Perhaps this brain-boosting intersection is why the turmeric matcha latte has become so popular.


The polyphenols in turmeric are studied to regulate cholesterol, and improve arterial flexibility, key indicators of cardiovascular health. When consumed with black pepper, effects are reported to extend to improved circulation as well. 


Getting more turmeric in your diet is easy! You can safely add it to just about everything you eat (or drink)! The choice is yours, since turmeric is available as a dried powder, a fresh root, and a healthy appetizing juice.


Powdered turmeric comes from the boiling, drying, and grinding of fresh roots. This helps the natural compounds become more bioactive and accessible to the average diet.

Arguably, powdered turmeric is the easiest to add into your diet. Great in morning juice, smoothies, or tea lattes. It’s also popular to add in scrambled eggs with a couple cracks of black pepper.


Fresh turmeric has a costlier price-point than the powdered form. There is a less fresh root grown domestically, making it higher cost at your local natural food stores. Yet, if not regularly, the fresh root is a delightful and healthy indulgence.

Using the fresh root gives you extra flexibility in cuisine and health applications. But it usually means you have to peel it first, just like you would fresh ginger. If you’re adding to a hot tea or to a meal, you can use a grate to create zest and maximize absorption.


Fan Favorites: Below is a list of favorite, daily uses that make turmeric handier than ever. Remember, you can make its health effects significantly stronger by combining each serving with a dollop of ground, black pepper; black pepper’s natural compound, piperine, works to absorb more curcuminoids.

  • Add ½-tsp while you beat eggs for scrambling. 
  • Make homemade turmeric butter by softening and mixing them together. Refrigerate for later use, or melt over tasty veggies.
  • Mix ½-tsp into your first meal, or drink of the day. Examples include oats, smoothies, and matcha lattes (recipe below).
  • Make a simple tea by adding grinding fresh root (about 1”) or powder (1-tsp) to hot water or your preference of non-dairy milk. Don’t forget the pepper!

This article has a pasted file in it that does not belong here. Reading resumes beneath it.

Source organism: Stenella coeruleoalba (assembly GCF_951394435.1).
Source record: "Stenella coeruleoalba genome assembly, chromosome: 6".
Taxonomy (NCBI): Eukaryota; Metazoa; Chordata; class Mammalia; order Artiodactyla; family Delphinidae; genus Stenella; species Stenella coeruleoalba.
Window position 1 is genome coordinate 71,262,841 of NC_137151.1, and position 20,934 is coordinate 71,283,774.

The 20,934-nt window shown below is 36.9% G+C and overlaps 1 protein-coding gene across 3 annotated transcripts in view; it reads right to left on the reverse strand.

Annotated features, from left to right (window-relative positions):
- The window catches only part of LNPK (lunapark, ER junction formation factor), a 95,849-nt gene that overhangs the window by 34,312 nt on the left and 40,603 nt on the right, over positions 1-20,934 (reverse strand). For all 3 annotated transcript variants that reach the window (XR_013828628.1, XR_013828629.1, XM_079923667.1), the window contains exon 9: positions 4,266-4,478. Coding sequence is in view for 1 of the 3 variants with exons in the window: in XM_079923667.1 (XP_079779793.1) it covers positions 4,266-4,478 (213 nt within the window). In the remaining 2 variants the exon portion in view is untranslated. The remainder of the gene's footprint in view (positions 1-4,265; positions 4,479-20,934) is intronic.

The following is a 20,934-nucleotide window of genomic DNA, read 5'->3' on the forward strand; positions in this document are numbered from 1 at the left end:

How to Make a Turmeric Matcha Latte

Adaptogenic, daily drinks are on the rise! You can play around with your favorite adaptogens by adding them to this simple recipe. Or keep it easy and enjoy the benefits of turmeric and matcha together, two of the most important superfoods out there. Warm-hug, anyone?


Golden Milk Matcha Latte is the perfect way to up your turmeric game! Remember, that to maximize the absorption of all the good stuff, you want to be sure to add a crack (or two) of black pepper, and always add your preferred non-dairy milk for healthy fats.

Like black pepper, fat content helps activate the turmeric by pulling the good stuff out. Coconut milk is a popular choice because of the high content of healthy fats. But if you prefer almond milk (or others with lower fat) you may add a teaspoon of coconut cream to achieve a balanced effect (and flavor).

Fair Warning: Your first sip is going to feel like cheating. This recipe has the perfect, naturally sweet taste, and is totally healthy for you!

You can’t go wrong. Plus, you can flex on friends and family with your superior intake of antioxidants and nootropic compounds. 


  • 2-tsp matcha powder
  • ¼-tsp turmeric Powder
  • pinch of black pepper
  • ¼-cup hot (but not boiling) water
  • 1½-cups non-dairy milk (coconut milk is popular)
  • 1-tsp coconut oil (1½-tsp if using a lower fat milk)
  • 1-tsp sweetener (optional, to taste)


  1. Combine matcha, turmeric and cracked pepper to a mixing bowl
  2. Add warm water and whisk
  3. Heat milk until it begins to simmer. Add coconut oil and mix.
  4. Add everything together! Including any sweetener
  5. Enjoy!


Turmeric goes beyond the basic spice used in curries and other Indian cuisine. It has brought delicate, savory flavor to dishes around the world. And has been widely welcomed in modern diets and healthy lifestyles.

The history of health benefits and strong track record of safety earns this spice a dedicated spot in your pantry. It’s also essential in many natural systems of healing, and today those benefits are supported by medical research.

The natural compounds (curcuminoids) found in turmeric may enhance your antioxidant levels and brain health. When consumed daily, it may also benefit digestive health and counteract the negative effects of chronic inflammation. 

Like matcha green tea, there is plenty of space to make room in your daily routine for this health promoting spice. It’s versatile and can complement any active lifestyle. If you’re keen to give it a try, consider our recipe above as an easy introduction.

When you combine it with matcha, you’ll feel like a warm-hug, all the while improving circulation and sense of wellbeing. Try a Golden Milk Matcha Latte today!